Power, passion and porkies?

I haven’t until now entered the general blogosphere discussion about the imminent federal ALP preselection of Peter Garrett, which seems already to have degenerated into a predictable left versus right slagging contest. Garrett’s political views are quite a long way to the left of mine on numerous issues (at least judging by Midnight Oil’s song lyrics). However, as a believer in democratic pluralism I think it’s important to have a wide variety of policy positions represented in Parliament.

Garrett is a credible, persuasive advocate on a range of green and indigenous policy issues, and his presence in federal Parliament may enhance the quality of public debate (although if he ends up in Cabinet or shadow cabinet his ability to do so will be severely circumscribed).

Moreover, Mark Latham presumably calculates that Garrett’s presence on the Labor side will be a short-term electoral plus by shoring up the support of soft lefties who might otherwise desert Labor for the Greens. He’s probably correct. Very few of the sorts of people who’d be alienated by Garrett are likely to vote Labor in any event.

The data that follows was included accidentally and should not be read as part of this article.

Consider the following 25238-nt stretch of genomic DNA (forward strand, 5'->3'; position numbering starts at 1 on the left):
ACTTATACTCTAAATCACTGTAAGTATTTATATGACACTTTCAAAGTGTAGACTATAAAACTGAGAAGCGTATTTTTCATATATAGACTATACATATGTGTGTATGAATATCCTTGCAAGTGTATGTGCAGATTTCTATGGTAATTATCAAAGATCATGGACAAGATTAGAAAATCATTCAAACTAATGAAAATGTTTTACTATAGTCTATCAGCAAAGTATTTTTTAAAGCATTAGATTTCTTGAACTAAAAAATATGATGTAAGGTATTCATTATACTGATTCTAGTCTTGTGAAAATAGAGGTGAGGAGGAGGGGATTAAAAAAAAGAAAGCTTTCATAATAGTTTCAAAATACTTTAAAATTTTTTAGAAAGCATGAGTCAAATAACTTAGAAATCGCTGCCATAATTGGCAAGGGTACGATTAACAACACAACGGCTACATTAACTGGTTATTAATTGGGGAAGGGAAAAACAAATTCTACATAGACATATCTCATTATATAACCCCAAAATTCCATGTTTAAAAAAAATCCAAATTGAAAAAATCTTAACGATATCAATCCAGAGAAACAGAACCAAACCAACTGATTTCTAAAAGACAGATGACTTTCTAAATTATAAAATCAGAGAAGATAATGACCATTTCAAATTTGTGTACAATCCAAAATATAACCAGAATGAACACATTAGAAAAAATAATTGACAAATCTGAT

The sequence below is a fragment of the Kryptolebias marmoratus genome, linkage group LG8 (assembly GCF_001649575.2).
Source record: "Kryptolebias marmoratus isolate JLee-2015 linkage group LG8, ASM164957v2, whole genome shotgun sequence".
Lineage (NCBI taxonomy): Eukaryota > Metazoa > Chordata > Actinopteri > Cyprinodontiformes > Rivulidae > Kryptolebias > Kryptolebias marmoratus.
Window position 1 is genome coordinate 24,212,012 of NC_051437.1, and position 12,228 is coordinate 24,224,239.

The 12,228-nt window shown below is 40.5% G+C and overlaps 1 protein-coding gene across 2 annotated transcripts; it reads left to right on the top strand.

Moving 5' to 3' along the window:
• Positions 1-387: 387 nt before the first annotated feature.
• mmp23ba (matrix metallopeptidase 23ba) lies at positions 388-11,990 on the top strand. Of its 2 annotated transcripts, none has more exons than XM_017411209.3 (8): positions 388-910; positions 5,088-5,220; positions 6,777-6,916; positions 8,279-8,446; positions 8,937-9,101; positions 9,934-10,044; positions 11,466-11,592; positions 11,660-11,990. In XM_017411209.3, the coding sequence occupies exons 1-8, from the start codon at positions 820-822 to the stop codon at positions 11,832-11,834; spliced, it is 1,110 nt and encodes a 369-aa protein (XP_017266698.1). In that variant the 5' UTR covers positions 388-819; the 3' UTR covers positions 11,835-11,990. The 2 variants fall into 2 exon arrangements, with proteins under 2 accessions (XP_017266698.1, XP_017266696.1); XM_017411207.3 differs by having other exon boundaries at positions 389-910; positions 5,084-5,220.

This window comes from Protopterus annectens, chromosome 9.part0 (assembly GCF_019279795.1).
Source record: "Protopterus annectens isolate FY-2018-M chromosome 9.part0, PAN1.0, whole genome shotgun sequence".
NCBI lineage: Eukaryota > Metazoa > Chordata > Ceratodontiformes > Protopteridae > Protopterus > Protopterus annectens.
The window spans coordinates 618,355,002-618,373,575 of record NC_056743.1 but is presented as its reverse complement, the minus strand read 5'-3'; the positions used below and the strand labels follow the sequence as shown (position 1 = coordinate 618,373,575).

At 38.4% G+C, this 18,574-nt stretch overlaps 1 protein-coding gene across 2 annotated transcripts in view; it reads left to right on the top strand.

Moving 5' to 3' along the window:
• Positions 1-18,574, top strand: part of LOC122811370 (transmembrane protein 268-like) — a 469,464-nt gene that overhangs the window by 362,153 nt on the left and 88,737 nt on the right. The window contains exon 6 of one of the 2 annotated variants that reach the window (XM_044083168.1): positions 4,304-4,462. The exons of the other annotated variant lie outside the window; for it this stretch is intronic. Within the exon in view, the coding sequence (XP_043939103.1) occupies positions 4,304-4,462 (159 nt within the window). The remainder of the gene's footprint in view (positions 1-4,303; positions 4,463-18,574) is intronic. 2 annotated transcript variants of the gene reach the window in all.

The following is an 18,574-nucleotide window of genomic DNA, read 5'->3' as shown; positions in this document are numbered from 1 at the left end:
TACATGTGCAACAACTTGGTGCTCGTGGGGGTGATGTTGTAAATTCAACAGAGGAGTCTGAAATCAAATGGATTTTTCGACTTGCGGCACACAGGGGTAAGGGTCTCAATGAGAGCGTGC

It was predictable that some local branch members, aspiring candidates and factional warlords would oppose the imposition of a high profile candidate by the ALP National Executive, and equally predictable that they won’t prevail. Major political parties need to be able to preselect high profile candidates for safe seats in order to ensure the necessary talent to form a competent Ministry, and they can only do that by overriding entrenched local hacks on some occasions. The Cheryl Kernot saga showed that it isn’t usually a sensible idea to preselect a quality high profile candidate for a marginal seat, and Party hacks generally position themselves years in advance for succession to a safe seat. The only effective way of successfully preselecting a high profile candidate for a safe seat is to have rules allowing a body like the National Executive to override local pre-selection procedures in some circumstances.